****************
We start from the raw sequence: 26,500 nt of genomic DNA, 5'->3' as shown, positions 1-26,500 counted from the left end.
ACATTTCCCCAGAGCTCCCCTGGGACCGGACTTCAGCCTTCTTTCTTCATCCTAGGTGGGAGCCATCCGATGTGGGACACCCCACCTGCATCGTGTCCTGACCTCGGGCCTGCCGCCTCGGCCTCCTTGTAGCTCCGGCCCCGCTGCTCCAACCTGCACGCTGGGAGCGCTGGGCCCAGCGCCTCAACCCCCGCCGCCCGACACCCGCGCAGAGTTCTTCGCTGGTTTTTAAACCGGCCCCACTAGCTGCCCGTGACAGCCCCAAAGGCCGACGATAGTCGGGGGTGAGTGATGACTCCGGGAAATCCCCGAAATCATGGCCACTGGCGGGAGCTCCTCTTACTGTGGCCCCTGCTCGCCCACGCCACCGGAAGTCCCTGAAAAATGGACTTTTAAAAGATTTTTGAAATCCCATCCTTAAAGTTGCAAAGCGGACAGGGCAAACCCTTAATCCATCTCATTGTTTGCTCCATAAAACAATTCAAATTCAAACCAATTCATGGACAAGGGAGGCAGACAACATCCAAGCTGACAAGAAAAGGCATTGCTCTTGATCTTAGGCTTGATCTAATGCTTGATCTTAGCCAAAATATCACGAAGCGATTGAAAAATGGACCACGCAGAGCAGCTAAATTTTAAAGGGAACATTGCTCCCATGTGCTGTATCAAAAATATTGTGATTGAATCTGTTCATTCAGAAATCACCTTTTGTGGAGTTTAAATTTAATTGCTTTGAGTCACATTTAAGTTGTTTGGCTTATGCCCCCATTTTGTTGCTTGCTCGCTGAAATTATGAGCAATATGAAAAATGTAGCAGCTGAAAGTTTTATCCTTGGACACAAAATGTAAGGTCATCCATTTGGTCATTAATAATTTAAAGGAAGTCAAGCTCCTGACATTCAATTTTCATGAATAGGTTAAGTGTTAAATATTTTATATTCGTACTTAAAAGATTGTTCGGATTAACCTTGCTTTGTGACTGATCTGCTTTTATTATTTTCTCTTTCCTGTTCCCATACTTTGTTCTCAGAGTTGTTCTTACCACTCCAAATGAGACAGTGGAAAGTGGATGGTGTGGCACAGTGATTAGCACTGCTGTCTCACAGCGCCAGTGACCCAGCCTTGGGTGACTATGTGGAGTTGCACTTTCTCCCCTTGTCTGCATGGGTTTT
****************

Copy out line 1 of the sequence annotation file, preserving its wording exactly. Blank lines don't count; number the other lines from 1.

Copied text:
We start from the raw sequence: 26,500 nt of genomic DNA, 5'->3' as shown, positions 1-26,500 counted from the left end.